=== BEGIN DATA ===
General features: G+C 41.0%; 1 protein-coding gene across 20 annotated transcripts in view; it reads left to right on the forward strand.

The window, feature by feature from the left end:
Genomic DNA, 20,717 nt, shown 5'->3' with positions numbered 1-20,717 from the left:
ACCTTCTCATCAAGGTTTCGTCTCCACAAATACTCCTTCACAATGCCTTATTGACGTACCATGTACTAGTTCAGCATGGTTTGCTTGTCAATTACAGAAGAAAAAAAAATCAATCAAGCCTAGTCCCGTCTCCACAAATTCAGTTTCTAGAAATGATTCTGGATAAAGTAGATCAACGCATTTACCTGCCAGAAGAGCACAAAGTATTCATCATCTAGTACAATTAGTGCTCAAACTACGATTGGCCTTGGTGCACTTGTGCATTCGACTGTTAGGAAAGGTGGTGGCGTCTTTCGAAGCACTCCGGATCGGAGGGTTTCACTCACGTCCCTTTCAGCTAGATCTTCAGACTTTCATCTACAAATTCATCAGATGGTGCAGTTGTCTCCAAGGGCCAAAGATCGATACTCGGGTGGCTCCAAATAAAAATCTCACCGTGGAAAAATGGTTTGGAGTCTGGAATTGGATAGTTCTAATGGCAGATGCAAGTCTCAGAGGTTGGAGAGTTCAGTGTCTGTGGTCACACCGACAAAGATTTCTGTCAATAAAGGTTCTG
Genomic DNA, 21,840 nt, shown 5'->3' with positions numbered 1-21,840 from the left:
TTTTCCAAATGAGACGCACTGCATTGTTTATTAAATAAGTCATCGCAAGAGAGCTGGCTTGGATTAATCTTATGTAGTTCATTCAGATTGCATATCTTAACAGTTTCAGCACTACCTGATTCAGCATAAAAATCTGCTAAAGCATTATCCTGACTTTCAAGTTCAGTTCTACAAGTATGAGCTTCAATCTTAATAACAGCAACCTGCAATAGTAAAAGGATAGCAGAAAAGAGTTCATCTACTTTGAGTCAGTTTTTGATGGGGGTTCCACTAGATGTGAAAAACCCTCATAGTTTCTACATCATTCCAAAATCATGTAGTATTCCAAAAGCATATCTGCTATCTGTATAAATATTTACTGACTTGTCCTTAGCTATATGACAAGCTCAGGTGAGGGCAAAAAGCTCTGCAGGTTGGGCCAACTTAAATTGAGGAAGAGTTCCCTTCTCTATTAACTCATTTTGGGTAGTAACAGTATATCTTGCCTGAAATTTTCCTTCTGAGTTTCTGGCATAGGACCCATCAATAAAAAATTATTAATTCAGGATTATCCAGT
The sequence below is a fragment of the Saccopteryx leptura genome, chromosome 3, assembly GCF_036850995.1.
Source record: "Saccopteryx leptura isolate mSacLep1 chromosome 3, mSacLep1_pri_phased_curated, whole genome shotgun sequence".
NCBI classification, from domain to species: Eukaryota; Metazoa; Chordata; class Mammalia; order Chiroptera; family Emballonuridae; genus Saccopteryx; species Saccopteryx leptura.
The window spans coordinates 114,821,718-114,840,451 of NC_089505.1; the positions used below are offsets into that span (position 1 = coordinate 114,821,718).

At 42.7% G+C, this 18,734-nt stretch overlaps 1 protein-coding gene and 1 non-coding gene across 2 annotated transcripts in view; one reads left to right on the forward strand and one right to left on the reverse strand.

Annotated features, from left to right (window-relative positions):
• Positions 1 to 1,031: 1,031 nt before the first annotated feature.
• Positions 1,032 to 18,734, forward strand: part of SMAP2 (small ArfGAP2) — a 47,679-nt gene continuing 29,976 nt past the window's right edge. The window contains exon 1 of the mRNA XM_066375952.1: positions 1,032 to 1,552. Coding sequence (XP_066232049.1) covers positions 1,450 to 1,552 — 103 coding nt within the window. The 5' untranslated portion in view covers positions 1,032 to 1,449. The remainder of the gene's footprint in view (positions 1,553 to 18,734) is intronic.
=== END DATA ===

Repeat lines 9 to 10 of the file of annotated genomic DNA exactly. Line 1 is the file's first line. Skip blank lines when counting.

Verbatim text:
NCBI classification, from domain to species: Eukaryota; Metazoa; Chordata; class Mammalia; order Chiroptera; family Emballonuridae; genus Saccopteryx; species Saccopteryx leptura.
The window spans coordinates 114,821,718-114,840,451 of NC_089505.1; the positions used below are offsets into that span (position 1 = coordinate 114,821,718).